Mind and Language 9 (3):336-366 (2000)
The philosophical problem of mental causation concerns a clash between commonsense and scientific views about the causation of human behaviour. On the one hand, commonsense suggests that our actions are caused by our mental states—our thoughts, intentions, beliefs and so on. On the other hand, neuroscience assumes that all bodily movements are caused by neurochemical events. It is implausible to suppose that our actions are causally overdetermined in the same way that the ringing of a bell may be overdetermined by two hammers striking it at the same time. So how are we to reconcile these two views about the causal origins of human behaviour? One philosophical doctrine effects a nice reconciliation. Neuralism, or the token-identity theory, states that every particular mental event is a neurophysiological event and that every action is a physically specifiable bodily movement. If these identities hold, there is no problem of causal overdetermination: the apparently different causal pathways to the behaviour are actually one and the same pathway viewed from different perspectives. This attractively simple view is enjoying a recent revival in fortunes.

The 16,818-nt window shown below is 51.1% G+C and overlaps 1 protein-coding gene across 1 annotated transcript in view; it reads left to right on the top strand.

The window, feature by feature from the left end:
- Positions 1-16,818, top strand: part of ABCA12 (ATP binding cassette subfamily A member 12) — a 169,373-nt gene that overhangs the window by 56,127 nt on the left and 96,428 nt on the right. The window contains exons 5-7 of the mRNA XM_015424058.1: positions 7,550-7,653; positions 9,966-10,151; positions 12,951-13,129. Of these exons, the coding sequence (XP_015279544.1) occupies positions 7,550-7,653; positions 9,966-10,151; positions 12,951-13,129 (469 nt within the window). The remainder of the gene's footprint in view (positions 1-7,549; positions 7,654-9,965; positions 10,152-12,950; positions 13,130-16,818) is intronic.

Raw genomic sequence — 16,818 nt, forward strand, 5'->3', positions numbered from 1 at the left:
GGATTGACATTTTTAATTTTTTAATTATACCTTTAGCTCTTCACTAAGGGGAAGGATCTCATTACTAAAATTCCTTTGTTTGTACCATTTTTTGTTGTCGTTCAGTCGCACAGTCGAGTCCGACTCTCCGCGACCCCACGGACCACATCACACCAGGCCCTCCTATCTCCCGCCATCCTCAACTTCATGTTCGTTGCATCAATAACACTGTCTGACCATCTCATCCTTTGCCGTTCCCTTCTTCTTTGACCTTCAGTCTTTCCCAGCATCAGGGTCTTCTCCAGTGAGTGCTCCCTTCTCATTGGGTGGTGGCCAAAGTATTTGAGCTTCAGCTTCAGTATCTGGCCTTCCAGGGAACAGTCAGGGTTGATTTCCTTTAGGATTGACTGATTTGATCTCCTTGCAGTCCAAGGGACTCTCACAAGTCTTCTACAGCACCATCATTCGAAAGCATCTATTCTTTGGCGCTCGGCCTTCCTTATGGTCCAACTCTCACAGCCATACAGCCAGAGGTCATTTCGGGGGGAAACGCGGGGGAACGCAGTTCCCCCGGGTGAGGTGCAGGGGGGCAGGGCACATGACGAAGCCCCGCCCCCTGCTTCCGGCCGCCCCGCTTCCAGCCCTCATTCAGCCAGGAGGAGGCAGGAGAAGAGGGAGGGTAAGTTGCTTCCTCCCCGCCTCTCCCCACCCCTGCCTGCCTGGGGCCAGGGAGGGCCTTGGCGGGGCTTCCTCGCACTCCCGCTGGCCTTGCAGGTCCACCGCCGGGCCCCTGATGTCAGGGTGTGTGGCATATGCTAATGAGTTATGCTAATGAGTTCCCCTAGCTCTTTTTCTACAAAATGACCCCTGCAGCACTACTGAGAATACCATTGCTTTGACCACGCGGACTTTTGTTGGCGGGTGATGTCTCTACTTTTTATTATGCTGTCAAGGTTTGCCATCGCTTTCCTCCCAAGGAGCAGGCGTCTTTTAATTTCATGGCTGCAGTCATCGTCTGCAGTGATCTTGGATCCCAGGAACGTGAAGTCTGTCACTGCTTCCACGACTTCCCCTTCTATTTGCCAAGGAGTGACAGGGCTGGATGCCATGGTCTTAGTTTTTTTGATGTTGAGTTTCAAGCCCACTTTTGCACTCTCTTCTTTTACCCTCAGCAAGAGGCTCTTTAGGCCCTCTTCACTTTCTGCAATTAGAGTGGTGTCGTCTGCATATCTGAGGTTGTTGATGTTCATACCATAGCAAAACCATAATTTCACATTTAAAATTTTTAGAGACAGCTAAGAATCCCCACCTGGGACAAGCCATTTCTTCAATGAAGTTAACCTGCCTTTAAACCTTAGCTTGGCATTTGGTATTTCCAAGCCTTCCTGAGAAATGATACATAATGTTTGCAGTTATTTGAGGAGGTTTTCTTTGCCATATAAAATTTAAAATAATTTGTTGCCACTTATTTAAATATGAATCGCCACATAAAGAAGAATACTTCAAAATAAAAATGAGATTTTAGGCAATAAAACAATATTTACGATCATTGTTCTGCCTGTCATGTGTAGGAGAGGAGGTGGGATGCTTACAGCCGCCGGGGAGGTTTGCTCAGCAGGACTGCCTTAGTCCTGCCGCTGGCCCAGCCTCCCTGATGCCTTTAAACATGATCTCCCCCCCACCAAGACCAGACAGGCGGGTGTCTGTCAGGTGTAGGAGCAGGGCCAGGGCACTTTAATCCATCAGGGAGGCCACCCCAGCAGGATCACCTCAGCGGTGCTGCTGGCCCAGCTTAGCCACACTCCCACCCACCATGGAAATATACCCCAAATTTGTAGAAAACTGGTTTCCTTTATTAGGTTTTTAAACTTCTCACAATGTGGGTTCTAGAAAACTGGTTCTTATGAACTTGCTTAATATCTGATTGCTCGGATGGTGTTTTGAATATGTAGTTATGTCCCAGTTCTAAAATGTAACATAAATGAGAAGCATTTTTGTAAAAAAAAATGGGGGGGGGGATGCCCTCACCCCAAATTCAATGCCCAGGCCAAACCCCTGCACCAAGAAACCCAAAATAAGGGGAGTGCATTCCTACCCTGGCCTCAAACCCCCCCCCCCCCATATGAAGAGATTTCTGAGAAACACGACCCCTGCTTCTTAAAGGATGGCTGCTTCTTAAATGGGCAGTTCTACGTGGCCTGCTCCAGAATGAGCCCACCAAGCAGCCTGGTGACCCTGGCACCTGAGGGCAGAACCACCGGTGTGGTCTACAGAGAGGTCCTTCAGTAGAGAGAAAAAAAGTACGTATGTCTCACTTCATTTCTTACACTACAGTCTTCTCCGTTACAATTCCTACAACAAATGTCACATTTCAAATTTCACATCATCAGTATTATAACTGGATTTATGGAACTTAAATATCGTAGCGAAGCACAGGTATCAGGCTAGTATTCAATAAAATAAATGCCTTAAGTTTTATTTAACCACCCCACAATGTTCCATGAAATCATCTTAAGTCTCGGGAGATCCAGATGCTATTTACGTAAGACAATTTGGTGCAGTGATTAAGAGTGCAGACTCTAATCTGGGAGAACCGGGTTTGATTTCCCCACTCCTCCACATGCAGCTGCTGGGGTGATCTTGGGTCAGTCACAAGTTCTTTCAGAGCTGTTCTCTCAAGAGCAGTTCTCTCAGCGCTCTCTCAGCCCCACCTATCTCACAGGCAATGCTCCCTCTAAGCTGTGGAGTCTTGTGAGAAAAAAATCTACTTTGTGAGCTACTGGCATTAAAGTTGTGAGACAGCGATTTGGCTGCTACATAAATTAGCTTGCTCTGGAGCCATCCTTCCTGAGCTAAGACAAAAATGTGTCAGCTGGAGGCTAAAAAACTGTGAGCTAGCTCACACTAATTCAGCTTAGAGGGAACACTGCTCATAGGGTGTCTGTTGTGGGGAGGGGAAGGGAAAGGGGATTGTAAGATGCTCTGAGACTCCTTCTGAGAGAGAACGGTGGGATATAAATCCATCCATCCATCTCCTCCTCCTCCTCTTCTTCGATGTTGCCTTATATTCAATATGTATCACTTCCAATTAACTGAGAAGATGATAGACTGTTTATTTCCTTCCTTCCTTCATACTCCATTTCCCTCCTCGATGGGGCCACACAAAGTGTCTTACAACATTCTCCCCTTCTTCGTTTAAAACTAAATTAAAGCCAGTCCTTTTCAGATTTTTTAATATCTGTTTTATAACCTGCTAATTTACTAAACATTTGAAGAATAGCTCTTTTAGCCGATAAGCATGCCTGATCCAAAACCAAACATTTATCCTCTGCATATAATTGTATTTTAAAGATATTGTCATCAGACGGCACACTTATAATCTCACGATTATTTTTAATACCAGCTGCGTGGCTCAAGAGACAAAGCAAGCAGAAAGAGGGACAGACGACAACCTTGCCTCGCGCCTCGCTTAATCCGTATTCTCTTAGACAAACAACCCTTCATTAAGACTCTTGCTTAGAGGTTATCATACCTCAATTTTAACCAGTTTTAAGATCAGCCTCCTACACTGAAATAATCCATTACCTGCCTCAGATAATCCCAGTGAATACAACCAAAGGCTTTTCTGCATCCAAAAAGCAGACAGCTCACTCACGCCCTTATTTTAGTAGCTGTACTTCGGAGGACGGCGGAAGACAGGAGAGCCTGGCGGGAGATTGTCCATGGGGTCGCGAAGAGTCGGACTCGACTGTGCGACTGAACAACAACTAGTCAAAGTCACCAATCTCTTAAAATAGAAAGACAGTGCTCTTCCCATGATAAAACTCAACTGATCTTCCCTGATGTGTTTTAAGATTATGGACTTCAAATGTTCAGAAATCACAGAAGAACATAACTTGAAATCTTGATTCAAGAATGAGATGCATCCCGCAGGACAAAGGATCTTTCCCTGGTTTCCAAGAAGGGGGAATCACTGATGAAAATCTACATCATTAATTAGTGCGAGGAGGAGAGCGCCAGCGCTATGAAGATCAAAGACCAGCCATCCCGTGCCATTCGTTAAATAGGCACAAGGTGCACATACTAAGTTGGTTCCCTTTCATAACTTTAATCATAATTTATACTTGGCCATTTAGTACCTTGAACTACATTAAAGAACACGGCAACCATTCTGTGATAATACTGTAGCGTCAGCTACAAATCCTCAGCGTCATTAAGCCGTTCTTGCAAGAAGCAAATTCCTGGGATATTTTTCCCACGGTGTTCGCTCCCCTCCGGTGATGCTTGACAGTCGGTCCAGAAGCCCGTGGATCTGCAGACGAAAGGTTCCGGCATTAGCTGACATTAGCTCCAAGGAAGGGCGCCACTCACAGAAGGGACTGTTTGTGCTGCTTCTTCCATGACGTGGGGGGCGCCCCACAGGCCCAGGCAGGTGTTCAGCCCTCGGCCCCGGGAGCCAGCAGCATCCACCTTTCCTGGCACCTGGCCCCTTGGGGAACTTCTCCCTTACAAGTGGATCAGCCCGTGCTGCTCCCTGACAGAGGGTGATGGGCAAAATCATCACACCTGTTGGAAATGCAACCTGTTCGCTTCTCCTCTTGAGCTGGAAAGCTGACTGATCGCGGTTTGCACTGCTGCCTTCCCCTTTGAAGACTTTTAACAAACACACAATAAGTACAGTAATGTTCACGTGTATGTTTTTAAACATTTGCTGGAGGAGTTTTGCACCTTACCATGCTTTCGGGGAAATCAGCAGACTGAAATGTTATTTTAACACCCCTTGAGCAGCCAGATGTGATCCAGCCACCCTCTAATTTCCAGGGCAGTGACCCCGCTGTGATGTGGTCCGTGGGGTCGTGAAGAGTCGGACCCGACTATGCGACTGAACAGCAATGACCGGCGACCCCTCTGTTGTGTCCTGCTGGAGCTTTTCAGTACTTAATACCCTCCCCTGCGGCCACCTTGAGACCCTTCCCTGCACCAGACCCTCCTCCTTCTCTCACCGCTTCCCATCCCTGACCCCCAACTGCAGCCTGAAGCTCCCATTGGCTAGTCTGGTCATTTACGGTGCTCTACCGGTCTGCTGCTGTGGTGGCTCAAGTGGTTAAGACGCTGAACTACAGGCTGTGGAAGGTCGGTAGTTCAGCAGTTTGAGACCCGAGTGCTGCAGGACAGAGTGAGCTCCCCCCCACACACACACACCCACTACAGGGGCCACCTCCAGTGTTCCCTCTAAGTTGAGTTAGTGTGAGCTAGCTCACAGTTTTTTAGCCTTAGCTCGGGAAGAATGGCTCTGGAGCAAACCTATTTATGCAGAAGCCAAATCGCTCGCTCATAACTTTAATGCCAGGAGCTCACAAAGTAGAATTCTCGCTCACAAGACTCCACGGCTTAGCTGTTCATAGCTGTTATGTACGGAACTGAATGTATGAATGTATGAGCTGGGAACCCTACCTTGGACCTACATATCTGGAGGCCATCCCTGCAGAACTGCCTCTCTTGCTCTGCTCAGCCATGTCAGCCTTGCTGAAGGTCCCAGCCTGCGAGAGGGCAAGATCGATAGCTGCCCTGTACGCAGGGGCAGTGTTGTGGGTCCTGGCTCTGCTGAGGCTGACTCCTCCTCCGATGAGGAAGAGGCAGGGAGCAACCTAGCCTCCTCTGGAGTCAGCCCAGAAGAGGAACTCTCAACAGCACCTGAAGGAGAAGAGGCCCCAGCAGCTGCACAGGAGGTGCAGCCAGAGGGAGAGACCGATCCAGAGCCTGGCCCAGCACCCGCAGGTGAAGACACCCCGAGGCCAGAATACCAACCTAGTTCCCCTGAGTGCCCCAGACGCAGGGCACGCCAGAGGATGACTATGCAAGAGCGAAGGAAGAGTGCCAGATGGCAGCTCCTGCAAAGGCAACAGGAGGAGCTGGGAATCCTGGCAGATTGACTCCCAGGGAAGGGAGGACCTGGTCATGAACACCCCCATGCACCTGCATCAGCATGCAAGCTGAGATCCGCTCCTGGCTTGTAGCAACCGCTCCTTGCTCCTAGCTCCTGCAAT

|Keywords||Behavior Causation Dualism Epistemology Mental Science|
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References found in this work BETA
The Disorder of Things: Metaphysical Foundations of the Disunity of Science.John Dupré - 1993 - Harvard University Press.
Explaining Behavior: Reasons in a World of Causes.Fred Dretske - 1988 - MIT Press.
Citations of this work BETA
Why the Exclusion Problem Seems Intractable and How, Just Maybe, to Tract It.Karen Bennett - 2003 - Noûs 37 (3):471-97.
Why the Counterfactualist Should Still Worry About Downward Causation.Lei Zhong - 2015 - Erkenntnis 80 (1):159-171.
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